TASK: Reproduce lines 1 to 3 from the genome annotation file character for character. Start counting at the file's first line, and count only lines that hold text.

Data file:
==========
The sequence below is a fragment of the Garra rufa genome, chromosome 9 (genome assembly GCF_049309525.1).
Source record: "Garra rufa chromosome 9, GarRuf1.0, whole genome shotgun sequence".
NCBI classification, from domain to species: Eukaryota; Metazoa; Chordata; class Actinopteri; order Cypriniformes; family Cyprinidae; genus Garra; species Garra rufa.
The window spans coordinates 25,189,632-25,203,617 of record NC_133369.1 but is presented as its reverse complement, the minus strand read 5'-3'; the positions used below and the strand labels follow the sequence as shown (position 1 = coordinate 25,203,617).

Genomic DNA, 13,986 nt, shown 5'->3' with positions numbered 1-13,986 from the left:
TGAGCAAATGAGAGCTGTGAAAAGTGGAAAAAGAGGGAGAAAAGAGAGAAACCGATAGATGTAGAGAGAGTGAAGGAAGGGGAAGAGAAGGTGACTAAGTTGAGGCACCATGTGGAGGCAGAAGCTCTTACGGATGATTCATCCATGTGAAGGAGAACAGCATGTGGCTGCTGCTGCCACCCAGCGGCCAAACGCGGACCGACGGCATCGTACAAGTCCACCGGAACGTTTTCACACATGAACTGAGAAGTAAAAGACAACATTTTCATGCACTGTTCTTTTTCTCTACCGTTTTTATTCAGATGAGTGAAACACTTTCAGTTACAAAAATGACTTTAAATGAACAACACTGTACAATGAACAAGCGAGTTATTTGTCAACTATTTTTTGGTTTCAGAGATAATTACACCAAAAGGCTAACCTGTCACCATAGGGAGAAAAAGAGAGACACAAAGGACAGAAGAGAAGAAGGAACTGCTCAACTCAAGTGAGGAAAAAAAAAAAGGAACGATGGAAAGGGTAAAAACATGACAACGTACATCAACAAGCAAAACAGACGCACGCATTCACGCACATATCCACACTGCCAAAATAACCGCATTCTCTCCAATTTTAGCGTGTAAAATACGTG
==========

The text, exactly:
The sequence below is a fragment of the Garra rufa genome, chromosome 9 (genome assembly GCF_049309525.1).
Source record: "Garra rufa chromosome 9, GarRuf1.0, whole genome shotgun sequence".
NCBI classification, from domain to species: Eukaryota; Metazoa; Chordata; class Actinopteri; order Cypriniformes; family Cyprinidae; genus Garra; species Garra rufa.